Author: Grady Ward (1996).

Moby Words
Moby Project

Get more info at the Moby Words page.

If you don't like a 26MB download, go to Moby Project page for smaller pieces.

SIL Word List — ASCII English, 110,000 words, can function as dictionary for some spellers.


[updated 2004-07-02]

Four text files contain approximately 110,000 English words total. The set can be used as a large dictionary for spellers that can use ASCII-only dictionaries. See Tschek for an application.

From the doc:
This word list includes inflected forms, such as plural nouns and the -s, -ed and -ing forms of verbs. Thus the number of lexical stems represented in the list is considerably smaller than the total number of words.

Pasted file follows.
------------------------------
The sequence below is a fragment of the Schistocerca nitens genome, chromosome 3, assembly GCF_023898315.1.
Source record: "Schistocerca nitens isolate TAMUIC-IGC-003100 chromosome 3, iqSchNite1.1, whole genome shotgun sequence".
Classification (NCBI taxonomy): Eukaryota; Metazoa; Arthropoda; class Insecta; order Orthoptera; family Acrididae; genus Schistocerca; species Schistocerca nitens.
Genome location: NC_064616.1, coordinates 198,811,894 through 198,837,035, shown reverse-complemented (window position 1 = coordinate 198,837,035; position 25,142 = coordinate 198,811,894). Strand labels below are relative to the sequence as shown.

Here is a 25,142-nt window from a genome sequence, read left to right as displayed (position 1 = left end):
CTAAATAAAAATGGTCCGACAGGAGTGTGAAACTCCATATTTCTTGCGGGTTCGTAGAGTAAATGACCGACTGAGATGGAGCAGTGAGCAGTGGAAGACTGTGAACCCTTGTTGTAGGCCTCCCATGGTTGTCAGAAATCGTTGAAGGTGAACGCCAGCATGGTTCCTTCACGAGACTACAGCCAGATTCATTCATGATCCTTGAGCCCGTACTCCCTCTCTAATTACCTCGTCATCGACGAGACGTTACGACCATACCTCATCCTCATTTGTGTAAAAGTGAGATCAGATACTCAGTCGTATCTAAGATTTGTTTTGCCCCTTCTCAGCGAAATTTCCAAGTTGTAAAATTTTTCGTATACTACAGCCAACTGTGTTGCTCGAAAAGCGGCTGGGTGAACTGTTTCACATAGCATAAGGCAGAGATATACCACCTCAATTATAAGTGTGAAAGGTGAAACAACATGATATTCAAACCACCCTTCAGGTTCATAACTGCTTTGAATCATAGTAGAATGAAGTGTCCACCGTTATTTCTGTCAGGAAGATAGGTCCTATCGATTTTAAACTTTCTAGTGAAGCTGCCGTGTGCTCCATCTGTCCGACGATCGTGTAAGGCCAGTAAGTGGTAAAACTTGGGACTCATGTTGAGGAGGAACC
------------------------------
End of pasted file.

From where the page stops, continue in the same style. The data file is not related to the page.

Author: Evan Antworth / SIL International (1991).


Jorj — English dictionary for DOS.

* * *

Jorj is a stand-alone dictionary program for DOS. Two executable versions are packaged together (compiled for different memory usage). Jorj can be run in memory resident (pop-up) or non-memory resident modes. One of the provided executables ("Omega") will use XMS memory when the program is run as a TSR.

One unique feature of Jorj is its ability to search for entries even when your spelling is incorrect. Jorj also has a "word scan" feature that will list all entries containing a given search string. The lexicon has some significant drawbacks. The word list is small but adequate (larger in registered version) and definitions are brief – and not authoritative. Words are syllabified, but parts of speech are lacking. Even with these shortcomings, JORJ still serves as a handy reference.

EXE size: 35K (alpha) or 64K (omega). Dictionary size: 1.2MB.

Author: George Fredal / Jorj Software (1997).

1997-01-01: Unnumbered release.

Download (652K).

Probert E-Text Encyclopaedia (PENC) — Text-only encyclopedia.

* *

[updated 1998-11-10]